Almost every UK statistic disappoints
Better-than-expected Australian GDP figure provokes relief rally.

A two-and-a-half-cent range separated Tuesday's sterling peak from Wednesday's trough and Friday's low. Although sterling was on the defensive, investors seemed reluctant to pull the trigger. The pound opened in London this morning a little more than a cent and a half lower on the shortened week.

With one exception the week's UK economic statistics were lower on the month, lower than forecast, or both. Mercifully, it was a short list. Mortgage approvals in April numbered 45.2k, the lowest number for that month since records began in 1993. Purchasing managers' indices for the manufacturing and services sectors were down on the month, down on forecast, at 52.1 and 53.8, respectively. The sole glimmer of light came from May's construction sector PMI. At 54.0 it beat the 53.3 recorded in April and just managed to pip the 53.8 predicted by analysts.

And that was it really. Sterling did not have much to say for itself and investors were unimpressed with the few things they did get to hear. One research firm, Markit, summarised the week's figures as reducing the upward pressure on inflation and pointing to growth of no more than 0.3% in the second quarter of the year. On both counts they militated against any early interest rate increase from the Monetary Policy Committee.

The Aussie dollar had plenty to say. Though none of them looked amazingly good, the Australian data were seen as the temporary result of flooding at the end of last year. Among the weather-affected figures were the -2.0% fall in Q1 corporate profits, hard on the heels of a -2.8% fall in Q4 2010, and a widening of the current account deficit to -$10.4 billion. Building permit issuance fell by -1.3% in April and by -11.5% in the 12-month period. The figure reflects weakness in the sector as a whole, but probably understates activity because some authorities have waived the need for permits in order to allow people to rebuild their properties without being hampered by red tape.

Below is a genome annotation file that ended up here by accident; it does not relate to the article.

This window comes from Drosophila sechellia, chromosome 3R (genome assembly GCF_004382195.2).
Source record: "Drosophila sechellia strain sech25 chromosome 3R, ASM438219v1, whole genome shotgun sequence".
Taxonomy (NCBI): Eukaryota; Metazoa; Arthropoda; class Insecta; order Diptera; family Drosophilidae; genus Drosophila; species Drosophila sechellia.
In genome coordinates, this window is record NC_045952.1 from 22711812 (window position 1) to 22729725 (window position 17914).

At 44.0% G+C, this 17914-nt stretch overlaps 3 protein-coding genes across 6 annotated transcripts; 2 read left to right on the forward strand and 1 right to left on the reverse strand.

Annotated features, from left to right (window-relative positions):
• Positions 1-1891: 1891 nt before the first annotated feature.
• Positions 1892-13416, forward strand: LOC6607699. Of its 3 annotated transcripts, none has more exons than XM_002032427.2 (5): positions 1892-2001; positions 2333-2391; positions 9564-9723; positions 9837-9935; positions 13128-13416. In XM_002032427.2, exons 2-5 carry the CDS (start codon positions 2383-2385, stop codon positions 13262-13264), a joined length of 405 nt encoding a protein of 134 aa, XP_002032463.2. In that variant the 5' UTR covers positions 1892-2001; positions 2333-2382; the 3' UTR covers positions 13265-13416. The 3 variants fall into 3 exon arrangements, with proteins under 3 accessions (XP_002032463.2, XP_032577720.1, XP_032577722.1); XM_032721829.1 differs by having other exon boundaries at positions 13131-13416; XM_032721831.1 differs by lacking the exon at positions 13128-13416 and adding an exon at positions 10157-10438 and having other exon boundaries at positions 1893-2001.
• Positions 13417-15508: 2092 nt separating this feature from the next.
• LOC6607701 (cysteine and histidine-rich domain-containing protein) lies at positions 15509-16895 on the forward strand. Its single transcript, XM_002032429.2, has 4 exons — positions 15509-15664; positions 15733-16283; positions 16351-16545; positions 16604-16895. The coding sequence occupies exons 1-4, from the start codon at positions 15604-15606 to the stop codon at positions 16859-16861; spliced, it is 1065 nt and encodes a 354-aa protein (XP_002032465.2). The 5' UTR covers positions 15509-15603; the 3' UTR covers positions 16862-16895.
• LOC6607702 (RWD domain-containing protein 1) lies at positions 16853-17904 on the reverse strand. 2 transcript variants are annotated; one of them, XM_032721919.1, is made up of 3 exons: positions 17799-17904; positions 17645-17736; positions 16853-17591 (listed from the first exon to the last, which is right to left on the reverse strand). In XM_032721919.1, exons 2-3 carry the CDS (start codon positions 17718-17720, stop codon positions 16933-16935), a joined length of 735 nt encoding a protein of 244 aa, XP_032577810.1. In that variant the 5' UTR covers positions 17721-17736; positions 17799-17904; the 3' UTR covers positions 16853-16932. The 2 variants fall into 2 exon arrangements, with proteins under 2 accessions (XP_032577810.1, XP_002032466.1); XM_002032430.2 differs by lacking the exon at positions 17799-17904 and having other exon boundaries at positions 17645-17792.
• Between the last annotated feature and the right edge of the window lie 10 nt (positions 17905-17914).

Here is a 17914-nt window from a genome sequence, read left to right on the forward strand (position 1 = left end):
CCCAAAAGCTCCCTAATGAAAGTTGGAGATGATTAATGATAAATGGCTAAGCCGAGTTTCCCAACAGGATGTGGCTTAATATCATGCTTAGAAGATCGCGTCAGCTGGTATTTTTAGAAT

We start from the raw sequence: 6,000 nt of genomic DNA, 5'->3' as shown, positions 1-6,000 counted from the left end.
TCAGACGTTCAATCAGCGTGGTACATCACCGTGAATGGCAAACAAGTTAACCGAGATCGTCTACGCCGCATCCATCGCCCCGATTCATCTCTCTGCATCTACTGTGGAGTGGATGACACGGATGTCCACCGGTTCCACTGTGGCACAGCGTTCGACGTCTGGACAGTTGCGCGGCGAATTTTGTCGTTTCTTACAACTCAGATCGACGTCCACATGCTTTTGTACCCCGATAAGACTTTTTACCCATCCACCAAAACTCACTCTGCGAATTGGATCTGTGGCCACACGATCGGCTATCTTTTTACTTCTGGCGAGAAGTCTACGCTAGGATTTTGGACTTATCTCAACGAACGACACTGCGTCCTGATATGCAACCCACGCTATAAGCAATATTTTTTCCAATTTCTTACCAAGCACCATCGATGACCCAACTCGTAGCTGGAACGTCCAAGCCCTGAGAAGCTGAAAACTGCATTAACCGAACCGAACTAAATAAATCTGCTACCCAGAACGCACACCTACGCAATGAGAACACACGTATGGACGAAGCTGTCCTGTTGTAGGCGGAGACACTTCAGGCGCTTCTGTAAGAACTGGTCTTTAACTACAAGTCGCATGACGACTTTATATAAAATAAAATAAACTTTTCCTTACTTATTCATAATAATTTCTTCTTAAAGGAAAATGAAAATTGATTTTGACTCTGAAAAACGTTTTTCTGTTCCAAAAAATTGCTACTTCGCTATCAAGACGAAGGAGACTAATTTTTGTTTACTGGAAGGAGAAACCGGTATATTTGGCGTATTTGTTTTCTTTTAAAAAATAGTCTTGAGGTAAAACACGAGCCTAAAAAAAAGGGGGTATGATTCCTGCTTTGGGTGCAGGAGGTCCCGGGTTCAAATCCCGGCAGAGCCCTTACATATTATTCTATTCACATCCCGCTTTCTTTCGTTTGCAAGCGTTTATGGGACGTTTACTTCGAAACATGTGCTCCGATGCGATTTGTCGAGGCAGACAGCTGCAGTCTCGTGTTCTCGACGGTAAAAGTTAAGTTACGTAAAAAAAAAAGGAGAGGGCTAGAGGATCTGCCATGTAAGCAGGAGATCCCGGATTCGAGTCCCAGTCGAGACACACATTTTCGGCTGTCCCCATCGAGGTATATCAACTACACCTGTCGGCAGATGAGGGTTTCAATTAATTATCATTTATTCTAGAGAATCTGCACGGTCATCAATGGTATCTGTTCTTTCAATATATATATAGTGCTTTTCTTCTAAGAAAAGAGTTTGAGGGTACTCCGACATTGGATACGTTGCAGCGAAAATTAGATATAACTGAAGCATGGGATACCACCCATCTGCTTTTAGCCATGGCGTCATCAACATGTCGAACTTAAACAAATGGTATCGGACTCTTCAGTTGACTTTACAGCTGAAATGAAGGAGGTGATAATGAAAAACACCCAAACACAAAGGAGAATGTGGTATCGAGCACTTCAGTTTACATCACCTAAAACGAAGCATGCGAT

Paradoxically, the Aussie's great leap forward came after figures showing the economy contracted by -1.2% in the first quarter, especially as the number was worse than the -1.0 % shrinkage that analysts had predicted. Investors had been geared up for a bad number; when they saw annual growth of 1.0%, despite the Q1 drop they bought the Aussie in a relief rally.

Until Tuesday the Australian dollar was looking good, held high by expectations that the Reserve Bank Of Australia was about to raise its benchmark cash rate from 4.75% to 5%. The thinking was that if the increase did not come with Tuesday's board meeting it would happen next month. The RBA shattered that belief with its statement from the governor. Not only did the cash rate stick at 4.75%, the wording of the statement indicated that an increase is not imminent. The Aussie dropped more than half a cent against the US Dollar and twice that much against the pound.

There are some middle-weight figures from the UK including the trade balance, producer prices and manufacturing and industrial production. Thursday's interest rate decision from the MPC will be significant only in the unlikely event that it delivers other than a "no change" verdict. Otherwise it will be the minutes of the meeting in a couple of weeks' time that are more important.

Sterling is off the bottom against the Aussie but is not exactly going up. Buyers of the Australian dollar should continue to hedge their risk, and consider fixing a price for up to half the money they need with a forward purchase.